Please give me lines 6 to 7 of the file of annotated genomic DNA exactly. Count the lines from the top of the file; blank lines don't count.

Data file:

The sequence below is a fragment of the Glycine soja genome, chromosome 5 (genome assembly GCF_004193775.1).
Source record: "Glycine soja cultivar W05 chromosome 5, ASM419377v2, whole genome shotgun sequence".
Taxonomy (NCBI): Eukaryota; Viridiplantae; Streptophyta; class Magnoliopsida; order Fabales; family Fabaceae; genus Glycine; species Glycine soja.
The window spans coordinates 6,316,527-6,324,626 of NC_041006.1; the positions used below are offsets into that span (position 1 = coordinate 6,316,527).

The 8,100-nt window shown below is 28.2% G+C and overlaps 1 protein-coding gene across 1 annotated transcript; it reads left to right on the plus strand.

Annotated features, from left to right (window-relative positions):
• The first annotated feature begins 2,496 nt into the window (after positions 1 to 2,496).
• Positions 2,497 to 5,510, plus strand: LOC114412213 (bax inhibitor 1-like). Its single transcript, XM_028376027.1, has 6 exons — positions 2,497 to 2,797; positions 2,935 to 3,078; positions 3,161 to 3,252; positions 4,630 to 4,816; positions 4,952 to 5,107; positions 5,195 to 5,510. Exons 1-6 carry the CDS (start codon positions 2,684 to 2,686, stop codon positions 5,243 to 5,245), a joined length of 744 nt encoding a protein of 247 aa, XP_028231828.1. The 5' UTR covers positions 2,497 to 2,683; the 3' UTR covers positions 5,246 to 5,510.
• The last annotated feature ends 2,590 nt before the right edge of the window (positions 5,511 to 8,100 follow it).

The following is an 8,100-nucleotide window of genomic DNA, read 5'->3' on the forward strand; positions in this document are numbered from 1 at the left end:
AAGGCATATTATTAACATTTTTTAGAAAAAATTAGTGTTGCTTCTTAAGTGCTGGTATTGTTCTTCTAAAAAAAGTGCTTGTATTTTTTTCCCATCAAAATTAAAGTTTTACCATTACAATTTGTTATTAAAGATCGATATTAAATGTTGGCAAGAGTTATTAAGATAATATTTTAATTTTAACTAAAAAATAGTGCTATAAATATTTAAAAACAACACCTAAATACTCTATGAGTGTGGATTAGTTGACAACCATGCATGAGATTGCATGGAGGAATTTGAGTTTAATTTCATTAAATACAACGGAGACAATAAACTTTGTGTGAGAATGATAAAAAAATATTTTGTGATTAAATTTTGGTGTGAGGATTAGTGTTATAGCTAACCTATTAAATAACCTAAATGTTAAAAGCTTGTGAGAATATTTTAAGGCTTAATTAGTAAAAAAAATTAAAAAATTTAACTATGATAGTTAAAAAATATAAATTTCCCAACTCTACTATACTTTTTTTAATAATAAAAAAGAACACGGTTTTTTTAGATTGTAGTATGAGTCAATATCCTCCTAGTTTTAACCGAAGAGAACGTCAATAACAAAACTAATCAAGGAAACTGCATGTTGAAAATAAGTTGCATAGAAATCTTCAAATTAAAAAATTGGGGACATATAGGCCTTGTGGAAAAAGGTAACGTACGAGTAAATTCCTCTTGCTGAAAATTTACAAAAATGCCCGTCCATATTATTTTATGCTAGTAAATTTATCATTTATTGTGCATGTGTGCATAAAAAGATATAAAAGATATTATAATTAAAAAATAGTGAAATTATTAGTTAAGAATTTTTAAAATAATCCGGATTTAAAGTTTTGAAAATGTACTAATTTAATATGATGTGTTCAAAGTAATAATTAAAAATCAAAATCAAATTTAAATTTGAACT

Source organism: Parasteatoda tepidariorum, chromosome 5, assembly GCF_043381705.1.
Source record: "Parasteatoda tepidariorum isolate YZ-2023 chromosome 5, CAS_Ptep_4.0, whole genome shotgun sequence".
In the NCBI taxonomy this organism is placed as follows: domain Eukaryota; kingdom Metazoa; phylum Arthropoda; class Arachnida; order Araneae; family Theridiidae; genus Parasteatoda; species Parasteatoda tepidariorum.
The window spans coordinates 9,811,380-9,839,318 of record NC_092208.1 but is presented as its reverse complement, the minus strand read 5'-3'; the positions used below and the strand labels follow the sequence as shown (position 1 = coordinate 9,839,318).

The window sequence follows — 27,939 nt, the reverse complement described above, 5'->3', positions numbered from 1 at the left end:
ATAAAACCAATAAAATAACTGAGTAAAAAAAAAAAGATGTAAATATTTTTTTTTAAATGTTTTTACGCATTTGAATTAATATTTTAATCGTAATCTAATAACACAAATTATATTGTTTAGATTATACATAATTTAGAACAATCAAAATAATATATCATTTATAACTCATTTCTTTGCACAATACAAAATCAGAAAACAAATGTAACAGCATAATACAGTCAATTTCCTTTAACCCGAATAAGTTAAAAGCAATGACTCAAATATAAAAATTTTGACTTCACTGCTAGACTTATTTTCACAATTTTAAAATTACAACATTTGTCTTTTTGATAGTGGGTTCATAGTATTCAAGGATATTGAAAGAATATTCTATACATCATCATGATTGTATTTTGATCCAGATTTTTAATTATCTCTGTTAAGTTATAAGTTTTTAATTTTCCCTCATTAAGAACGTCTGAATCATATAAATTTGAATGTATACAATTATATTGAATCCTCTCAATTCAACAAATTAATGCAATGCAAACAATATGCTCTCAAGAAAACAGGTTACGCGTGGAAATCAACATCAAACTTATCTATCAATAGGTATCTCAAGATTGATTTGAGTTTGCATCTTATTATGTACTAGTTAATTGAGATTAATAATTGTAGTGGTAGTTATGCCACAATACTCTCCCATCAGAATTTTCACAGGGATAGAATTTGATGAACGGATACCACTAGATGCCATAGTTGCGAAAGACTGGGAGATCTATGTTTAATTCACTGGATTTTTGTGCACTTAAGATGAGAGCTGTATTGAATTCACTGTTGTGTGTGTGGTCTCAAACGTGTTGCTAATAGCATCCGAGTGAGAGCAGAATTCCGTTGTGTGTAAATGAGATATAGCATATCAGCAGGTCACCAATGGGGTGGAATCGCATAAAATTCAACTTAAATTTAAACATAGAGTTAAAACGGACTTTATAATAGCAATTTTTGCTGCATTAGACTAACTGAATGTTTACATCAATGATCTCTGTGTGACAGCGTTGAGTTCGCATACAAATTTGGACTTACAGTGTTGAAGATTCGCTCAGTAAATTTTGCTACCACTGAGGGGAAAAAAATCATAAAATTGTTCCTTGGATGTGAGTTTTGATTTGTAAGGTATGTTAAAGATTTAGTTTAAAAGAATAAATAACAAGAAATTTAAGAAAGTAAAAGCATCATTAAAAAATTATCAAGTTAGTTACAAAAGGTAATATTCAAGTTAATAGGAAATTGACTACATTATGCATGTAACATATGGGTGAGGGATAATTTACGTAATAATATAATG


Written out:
Annotated features, from left to right (window-relative positions):
• The first annotated feature begins 2,496 nt into the window (after positions 1 to 2,496).